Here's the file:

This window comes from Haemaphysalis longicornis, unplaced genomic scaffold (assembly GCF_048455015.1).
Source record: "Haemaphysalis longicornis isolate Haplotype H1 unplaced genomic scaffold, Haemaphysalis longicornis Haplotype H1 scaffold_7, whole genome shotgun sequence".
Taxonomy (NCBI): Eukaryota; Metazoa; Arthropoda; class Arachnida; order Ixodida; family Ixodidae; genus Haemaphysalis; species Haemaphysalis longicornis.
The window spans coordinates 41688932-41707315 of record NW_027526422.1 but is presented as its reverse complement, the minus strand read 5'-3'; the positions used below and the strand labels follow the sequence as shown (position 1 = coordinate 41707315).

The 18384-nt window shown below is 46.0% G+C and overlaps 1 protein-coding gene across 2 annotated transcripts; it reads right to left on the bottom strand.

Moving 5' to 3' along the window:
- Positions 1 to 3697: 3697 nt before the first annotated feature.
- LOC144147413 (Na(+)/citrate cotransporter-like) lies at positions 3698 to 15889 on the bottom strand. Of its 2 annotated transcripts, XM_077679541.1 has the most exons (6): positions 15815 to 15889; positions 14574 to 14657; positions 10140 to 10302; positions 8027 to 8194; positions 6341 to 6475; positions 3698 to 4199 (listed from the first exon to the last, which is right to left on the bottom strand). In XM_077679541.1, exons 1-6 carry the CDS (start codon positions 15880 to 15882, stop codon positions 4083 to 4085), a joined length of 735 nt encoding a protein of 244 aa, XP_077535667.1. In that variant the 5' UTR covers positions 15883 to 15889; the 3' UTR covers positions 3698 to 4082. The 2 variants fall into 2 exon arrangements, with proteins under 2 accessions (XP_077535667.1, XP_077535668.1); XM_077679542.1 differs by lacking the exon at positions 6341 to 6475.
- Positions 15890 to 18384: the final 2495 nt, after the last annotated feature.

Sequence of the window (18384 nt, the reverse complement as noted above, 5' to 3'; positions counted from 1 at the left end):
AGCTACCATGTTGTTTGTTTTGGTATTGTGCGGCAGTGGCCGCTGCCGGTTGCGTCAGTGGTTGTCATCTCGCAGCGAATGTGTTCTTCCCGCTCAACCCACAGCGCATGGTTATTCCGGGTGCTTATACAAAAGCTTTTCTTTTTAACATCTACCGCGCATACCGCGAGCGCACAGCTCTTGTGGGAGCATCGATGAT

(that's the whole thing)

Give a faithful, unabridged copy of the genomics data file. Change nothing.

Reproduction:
This window comes from Haemaphysalis longicornis, unplaced genomic scaffold (assembly GCF_048455015.1).
Source record: "Haemaphysalis longicornis isolate Haplotype H1 unplaced genomic scaffold, Haemaphysalis longicornis Haplotype H1 scaffold_7, whole genome shotgun sequence".
Taxonomy (NCBI): Eukaryota; Metazoa; Arthropoda; class Arachnida; order Ixodida; family Ixodidae; genus Haemaphysalis; species Haemaphysalis longicornis.
The window spans coordinates 41688932-41707315 of record NW_027526422.1 but is presented as its reverse complement, the minus strand read 5'-3'; the positions used below and the strand labels follow the sequence as shown (position 1 = coordinate 41707315).

The 18384-nt window shown below is 46.0% G+C and overlaps 1 protein-coding gene across 2 annotated transcripts; it reads right to left on the bottom strand.

Moving 5' to 3' along the window:
- Positions 1 to 3697: 3697 nt before the first annotated feature.
- LOC144147413 (Na(+)/citrate cotransporter-like) lies at positions 3698 to 15889 on the bottom strand. Of its 2 annotated transcripts, XM_077679541.1 has the most exons (6): positions 15815 to 15889; positions 14574 to 14657; positions 10140 to 10302; positions 8027 to 8194; positions 6341 to 6475; positions 3698 to 4199 (listed from the first exon to the last, which is right to left on the bottom strand). In XM_077679541.1, exons 1-6 carry the CDS (start codon positions 15880 to 15882, stop codon positions 4083 to 4085), a joined length of 735 nt encoding a protein of 244 aa, XP_077535667.1. In that variant the 5' UTR covers positions 15883 to 15889; the 3' UTR covers positions 3698 to 4082. The 2 variants fall into 2 exon arrangements, with proteins under 2 accessions (XP_077535667.1, XP_077535668.1); XM_077679542.1 differs by lacking the exon at positions 6341 to 6475.
- Positions 15890 to 18384: the final 2495 nt, after the last annotated feature.

Sequence of the window (18384 nt, the reverse complement as noted above, 5' to 3'; positions counted from 1 at the left end):
AGCTACCATGTTGTTTGTTTTGGTATTGTGCGGCAGTGGCCGCTGCCGGTTGCGTCAGTGGTTGTCATCTCGCAGCGAATGTGTTCTTCCCGCTCAACCCACAGCGCATGGTTATTCCGGGTGCTTATACAAAAGCTTTTCTTTTTAACATCTACCGCGCATACCGCGAGCGCACAGCTCTTGTGGGAGCATCGATGAT